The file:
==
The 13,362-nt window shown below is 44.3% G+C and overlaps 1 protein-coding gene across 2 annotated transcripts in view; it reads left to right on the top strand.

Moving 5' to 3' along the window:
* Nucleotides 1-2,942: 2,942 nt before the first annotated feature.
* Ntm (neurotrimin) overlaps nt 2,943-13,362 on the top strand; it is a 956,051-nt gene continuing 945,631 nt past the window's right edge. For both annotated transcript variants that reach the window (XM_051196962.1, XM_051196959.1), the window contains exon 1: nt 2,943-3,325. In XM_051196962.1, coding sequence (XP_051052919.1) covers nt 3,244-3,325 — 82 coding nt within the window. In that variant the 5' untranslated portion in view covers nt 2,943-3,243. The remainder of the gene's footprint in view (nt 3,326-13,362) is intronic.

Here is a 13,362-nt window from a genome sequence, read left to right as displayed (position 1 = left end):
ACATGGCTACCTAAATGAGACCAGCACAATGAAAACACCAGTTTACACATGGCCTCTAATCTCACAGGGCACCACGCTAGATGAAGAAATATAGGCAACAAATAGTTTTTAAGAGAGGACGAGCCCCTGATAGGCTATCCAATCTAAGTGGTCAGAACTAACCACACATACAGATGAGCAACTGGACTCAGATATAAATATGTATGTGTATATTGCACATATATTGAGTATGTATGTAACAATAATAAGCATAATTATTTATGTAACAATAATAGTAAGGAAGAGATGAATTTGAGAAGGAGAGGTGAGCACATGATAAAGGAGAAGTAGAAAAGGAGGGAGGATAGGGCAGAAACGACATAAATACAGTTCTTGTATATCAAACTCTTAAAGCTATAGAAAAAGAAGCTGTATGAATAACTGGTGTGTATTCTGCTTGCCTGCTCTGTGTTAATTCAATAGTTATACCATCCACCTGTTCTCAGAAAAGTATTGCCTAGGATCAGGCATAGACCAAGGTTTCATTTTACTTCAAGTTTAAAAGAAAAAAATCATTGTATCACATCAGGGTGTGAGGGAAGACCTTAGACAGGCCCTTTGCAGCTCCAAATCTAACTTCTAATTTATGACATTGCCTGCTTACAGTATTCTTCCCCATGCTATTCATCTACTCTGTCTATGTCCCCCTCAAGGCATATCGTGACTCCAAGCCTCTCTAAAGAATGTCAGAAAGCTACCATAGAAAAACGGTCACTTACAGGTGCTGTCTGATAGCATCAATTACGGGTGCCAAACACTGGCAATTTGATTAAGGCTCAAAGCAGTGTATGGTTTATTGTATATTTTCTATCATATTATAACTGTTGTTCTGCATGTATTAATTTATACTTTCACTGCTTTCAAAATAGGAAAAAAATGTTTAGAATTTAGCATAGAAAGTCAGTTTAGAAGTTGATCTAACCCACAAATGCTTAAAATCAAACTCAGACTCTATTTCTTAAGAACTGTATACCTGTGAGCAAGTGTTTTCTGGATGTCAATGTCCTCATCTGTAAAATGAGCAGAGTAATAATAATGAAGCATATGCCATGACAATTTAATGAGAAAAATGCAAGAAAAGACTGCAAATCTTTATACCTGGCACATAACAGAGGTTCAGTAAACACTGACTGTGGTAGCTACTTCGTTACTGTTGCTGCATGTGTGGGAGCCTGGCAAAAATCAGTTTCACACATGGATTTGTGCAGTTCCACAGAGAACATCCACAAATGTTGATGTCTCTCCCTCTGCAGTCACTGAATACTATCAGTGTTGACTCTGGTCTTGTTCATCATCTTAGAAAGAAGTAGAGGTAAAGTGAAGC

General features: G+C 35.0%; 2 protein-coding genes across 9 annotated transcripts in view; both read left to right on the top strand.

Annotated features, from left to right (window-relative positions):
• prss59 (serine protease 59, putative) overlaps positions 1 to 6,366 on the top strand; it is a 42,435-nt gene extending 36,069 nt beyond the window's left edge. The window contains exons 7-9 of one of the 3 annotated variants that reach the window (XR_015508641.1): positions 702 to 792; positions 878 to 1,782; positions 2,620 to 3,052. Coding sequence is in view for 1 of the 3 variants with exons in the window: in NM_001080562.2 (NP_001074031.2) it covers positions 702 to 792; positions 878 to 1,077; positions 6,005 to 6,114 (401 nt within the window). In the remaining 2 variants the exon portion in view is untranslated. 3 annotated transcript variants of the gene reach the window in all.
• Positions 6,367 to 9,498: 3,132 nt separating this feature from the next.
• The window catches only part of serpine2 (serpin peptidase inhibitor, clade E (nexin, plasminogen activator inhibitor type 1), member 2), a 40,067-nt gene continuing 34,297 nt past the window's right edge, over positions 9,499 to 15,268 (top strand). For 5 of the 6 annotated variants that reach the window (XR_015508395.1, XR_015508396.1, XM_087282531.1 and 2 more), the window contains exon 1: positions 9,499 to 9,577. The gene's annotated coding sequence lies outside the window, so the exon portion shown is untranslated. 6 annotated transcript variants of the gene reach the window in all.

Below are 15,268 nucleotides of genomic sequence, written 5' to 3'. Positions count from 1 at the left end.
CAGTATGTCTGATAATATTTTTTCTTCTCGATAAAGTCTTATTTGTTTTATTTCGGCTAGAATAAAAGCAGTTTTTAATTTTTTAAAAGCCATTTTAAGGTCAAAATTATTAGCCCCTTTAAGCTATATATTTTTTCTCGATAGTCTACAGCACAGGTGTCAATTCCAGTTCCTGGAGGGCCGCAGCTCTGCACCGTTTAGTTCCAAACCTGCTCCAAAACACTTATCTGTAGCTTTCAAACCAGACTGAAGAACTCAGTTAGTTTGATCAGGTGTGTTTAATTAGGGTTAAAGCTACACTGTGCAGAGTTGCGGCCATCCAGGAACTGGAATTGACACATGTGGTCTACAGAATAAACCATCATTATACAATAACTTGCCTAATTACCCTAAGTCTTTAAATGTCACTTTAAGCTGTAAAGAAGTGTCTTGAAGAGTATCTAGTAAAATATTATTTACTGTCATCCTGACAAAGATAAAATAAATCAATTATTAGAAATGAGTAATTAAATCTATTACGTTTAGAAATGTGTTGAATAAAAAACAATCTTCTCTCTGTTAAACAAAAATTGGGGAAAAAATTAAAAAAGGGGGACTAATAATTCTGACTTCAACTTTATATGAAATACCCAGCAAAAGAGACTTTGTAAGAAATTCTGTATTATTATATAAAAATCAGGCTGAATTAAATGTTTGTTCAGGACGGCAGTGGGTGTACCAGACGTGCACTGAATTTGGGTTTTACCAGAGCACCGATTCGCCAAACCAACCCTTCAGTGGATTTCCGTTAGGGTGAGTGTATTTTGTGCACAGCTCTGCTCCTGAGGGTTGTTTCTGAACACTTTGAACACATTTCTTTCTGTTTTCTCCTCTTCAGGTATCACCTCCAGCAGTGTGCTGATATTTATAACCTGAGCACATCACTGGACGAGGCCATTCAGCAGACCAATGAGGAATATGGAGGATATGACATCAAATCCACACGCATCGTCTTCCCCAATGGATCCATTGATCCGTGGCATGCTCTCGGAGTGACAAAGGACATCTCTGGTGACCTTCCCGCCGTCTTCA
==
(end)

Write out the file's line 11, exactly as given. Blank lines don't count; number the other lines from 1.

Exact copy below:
• The window catches only part of serpine2 (serpin peptidase inhibitor, clade E (nexin, plasminogen activator inhibitor type 1), member 2), a 40,067-nt gene continuing 34,297 nt past the window's right edge, over positions 9,499 to 15,268 (top strand). For 5 of the 6 annotated variants that reach the window (XR_015508395.1, XR_015508396.1, XM_087282531.1 and 2 more), the window contains exon 1: positions 9,499 to 9,577. The gene's annotated coding sequence lies outside the window, so the exon portion shown is untranslated. 6 annotated transcript variants of the gene reach the window in all.